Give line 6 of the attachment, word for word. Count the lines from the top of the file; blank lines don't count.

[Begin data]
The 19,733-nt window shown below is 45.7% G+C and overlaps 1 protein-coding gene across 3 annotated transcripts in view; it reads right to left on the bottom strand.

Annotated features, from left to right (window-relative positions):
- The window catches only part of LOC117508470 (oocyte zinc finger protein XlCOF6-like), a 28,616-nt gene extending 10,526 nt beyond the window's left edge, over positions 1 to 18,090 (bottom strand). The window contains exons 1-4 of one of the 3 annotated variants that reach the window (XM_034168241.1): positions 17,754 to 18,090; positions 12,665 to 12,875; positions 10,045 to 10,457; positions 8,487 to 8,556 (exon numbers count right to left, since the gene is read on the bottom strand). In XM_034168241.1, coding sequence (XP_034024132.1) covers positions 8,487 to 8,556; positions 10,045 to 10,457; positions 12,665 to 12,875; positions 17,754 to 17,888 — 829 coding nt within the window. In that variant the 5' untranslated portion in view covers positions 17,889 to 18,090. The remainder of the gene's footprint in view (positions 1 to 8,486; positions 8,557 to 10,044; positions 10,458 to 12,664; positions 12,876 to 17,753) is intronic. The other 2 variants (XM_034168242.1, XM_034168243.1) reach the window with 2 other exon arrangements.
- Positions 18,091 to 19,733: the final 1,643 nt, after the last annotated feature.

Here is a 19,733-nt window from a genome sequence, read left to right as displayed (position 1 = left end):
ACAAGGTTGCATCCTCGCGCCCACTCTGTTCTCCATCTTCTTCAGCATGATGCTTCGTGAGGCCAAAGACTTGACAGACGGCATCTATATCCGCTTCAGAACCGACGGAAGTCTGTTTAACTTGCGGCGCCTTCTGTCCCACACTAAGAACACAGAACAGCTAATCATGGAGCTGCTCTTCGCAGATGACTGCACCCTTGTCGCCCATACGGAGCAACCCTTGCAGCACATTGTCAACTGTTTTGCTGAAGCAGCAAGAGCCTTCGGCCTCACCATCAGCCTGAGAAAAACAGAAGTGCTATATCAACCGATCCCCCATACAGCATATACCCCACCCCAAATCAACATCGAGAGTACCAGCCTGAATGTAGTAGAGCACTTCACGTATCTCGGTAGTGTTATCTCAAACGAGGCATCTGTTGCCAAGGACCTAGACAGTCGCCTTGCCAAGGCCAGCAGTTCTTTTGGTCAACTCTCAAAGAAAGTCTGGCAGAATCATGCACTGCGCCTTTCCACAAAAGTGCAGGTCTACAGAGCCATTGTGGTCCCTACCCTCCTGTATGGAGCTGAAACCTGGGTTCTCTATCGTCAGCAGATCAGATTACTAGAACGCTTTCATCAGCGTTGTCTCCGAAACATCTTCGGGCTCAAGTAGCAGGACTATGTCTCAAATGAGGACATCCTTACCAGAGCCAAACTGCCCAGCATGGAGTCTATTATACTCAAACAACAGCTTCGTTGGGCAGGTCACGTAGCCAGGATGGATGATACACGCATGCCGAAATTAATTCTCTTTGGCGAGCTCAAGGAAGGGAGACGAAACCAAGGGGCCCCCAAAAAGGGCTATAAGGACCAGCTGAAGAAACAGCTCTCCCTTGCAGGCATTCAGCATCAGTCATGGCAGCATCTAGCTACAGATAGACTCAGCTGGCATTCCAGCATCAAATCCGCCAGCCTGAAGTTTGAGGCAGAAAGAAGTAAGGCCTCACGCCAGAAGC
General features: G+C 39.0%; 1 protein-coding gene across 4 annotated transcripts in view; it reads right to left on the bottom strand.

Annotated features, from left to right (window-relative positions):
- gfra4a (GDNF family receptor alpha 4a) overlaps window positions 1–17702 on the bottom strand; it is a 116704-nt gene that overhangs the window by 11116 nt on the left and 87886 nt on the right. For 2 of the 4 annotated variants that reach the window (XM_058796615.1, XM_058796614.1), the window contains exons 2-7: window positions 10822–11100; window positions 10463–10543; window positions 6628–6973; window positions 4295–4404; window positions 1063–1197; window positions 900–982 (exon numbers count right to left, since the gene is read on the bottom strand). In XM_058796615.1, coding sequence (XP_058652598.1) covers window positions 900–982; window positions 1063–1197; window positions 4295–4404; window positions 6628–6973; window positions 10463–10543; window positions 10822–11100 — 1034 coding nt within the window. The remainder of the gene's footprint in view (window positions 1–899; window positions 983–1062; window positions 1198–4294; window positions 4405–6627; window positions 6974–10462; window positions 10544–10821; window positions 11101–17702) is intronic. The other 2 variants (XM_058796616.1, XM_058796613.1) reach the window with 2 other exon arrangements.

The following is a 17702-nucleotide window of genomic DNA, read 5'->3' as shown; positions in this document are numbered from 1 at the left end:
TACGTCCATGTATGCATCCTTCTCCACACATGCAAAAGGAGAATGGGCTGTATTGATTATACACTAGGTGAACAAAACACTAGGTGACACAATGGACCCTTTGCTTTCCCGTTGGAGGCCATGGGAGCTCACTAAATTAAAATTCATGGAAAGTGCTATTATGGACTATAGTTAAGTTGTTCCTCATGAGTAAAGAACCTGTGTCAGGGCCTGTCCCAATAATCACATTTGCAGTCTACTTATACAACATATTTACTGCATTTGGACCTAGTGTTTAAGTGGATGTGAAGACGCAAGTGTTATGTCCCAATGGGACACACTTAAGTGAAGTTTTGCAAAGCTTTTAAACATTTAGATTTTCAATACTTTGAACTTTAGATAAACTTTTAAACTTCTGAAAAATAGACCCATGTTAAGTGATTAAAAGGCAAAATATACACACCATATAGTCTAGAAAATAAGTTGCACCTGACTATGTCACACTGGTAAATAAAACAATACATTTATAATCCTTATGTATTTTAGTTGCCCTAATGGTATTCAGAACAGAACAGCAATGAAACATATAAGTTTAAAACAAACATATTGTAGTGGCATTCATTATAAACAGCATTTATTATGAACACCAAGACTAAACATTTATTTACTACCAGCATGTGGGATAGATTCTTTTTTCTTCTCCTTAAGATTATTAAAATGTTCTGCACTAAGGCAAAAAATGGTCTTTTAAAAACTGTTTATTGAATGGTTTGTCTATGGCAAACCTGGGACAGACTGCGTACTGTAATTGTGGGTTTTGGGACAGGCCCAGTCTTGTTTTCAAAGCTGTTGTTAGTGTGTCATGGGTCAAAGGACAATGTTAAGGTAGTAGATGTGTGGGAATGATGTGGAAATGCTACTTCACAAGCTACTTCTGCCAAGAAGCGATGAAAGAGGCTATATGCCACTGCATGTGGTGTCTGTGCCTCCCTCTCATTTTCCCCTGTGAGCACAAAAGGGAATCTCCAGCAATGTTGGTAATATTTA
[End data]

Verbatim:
ACAAGGTTGCATCCTCGCGCCCACTCTGTTCTCCATCTTCTTCAGCATGATGCTTCGTGAGGCCAAAGACTTGACAGACGGCATCTATATCCGCTTCAGAACCGACGGAAGTCTGTTTAACTTGCGGCGCCTTCTGTCCCACACTAAGAACACAGAACAGCTAATCATGGAGCTGCTCTTCGCAGATGACTGCACCCTTGTCGCCCATACGGAGCAACCCTTGCAGCACATTGTCAACTGTTTTGCTGAAGCAGCAAGAGCCTTCGGCCTCACCATCAGCCTGAGAAAAACAGAAGTGCTATATCAACCGATCCCCCATACAGCATATACCCCACCCCAAATCAACATCGAGAGTACCAGCCTGAATGTAGTAGAGCACTTCACGTATCTCGGTAGTGTTATCTCAAACGAGGCATCTGTTGCCAAGGACCTAGACAGTCGCCTTGCCAAGGCCAGCAGTTCTTTTGGTCAACTCTCAAAGAAAGTCTGGCAGAATCATGCACTGCGCCTTTCCACAAAAGTGCAGGTCTACAGAGCCATTGTGGTCCCTACCCTCCTGTATGGAGCTGAAACCTGGGTTCTCTATCGTCAGCAGATCAGATTACTAGAACGCTTTCATCAGCGTTGTCTCCGAAACATCTTCGGGCTCAAGTAGCAGGACTATGTCTCAAATGAGGACATCCTTACCAGAGCCAAACTGCCCAGCATGGAGTCTATTATACTCAAACAACAGCTTCGTTGGGCAGGTCACGTAGCCAGGATGGATGATACACGCATGCCGAAATTAATTCTCTTTGGCGAGCTCAAGGAAGGGAGACGAAACCAAGGGGCCCCCAAAAAGGGCTATAAGGACCAGCTGAAGAAACAGCTCTCCCTTGCAGGCATTCAGCATCAGTCATGGCAGCATCTAGCTACAGATAGACTCAGCTGGCATTCCAGCATCAAATCCGCCAGCCTGAAGTTTGAGGCAGAAAGAAGTAAGGCCTCACGCCAGAAGC